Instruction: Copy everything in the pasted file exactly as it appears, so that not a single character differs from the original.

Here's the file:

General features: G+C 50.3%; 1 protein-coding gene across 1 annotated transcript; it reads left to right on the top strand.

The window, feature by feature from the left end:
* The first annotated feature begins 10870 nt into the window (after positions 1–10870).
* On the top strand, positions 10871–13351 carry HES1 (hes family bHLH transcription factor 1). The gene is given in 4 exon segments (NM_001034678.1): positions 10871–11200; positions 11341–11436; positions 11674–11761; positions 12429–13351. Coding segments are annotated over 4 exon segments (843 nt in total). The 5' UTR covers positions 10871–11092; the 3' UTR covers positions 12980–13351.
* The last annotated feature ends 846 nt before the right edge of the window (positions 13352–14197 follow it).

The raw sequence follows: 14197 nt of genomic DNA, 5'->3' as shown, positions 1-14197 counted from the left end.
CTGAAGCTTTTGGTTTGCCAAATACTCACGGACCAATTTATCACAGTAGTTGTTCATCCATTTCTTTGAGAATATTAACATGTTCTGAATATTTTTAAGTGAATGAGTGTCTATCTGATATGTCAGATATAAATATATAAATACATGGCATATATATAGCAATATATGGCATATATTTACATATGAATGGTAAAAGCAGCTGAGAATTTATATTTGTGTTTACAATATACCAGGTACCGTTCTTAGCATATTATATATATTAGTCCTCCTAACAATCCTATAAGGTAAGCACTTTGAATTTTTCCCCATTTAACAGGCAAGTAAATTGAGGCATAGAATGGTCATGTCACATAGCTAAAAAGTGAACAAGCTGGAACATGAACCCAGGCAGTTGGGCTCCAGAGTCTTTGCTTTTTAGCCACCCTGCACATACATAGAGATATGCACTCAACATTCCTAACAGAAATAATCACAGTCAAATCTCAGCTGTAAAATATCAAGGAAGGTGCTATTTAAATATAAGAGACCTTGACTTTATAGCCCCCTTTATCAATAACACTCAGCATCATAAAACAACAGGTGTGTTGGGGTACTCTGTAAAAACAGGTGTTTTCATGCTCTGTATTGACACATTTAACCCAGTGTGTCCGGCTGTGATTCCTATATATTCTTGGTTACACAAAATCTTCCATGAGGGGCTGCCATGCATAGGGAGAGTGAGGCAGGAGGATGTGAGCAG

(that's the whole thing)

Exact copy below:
General features: G+C 50.3%; 1 protein-coding gene across 1 annotated transcript; it reads left to right on the top strand.

The window, feature by feature from the left end:
* The first annotated feature begins 10870 nt into the window (after positions 1–10870).
* On the top strand, positions 10871–13351 carry HES1 (hes family bHLH transcription factor 1). The gene is given in 4 exon segments (NM_001034678.1): positions 10871–11200; positions 11341–11436; positions 11674–11761; positions 12429–13351. Coding segments are annotated over 4 exon segments (843 nt in total). The 5' UTR covers positions 10871–11092; the 3' UTR covers positions 12980–13351.
* The last annotated feature ends 846 nt before the right edge of the window (positions 13352–14197 follow it).

The raw sequence follows: 14197 nt of genomic DNA, 5'->3' as shown, positions 1-14197 counted from the left end.
CTGAAGCTTTTGGTTTGCCAAATACTCACGGACCAATTTATCACAGTAGTTGTTCATCCATTTCTTTGAGAATATTAACATGTTCTGAATATTTTTAAGTGAATGAGTGTCTATCTGATATGTCAGATATAAATATATAAATACATGGCATATATATAGCAATATATGGCATATATTTACATATGAATGGTAAAAGCAGCTGAGAATTTATATTTGTGTTTACAATATACCAGGTACCGTTCTTAGCATATTATATATATTAGTCCTCCTAACAATCCTATAAGGTAAGCACTTTGAATTTTTCCCCATTTAACAGGCAAGTAAATTGAGGCATAGAATGGTCATGTCACATAGCTAAAAAGTGAACAAGCTGGAACATGAACCCAGGCAGTTGGGCTCCAGAGTCTTTGCTTTTTAGCCACCCTGCACATACATAGAGATATGCACTCAACATTCCTAACAGAAATAATCACAGTCAAATCTCAGCTGTAAAATATCAAGGAAGGTGCTATTTAAATATAAGAGACCTTGACTTTATAGCCCCCTTTATCAATAACACTCAGCATCATAAAACAACAGGTGTGTTGGGGTACTCTGTAAAAACAGGTGTTTTCATGCTCTGTATTGACACATTTAACCCAGTGTGTCCGGCTGTGATTCCTATATATTCTTGGTTACACAAAATCTTCCATGAGGGGCTGCCATGCATAGGGAGAGTGAGGCAGGAGGATGTGAGCAG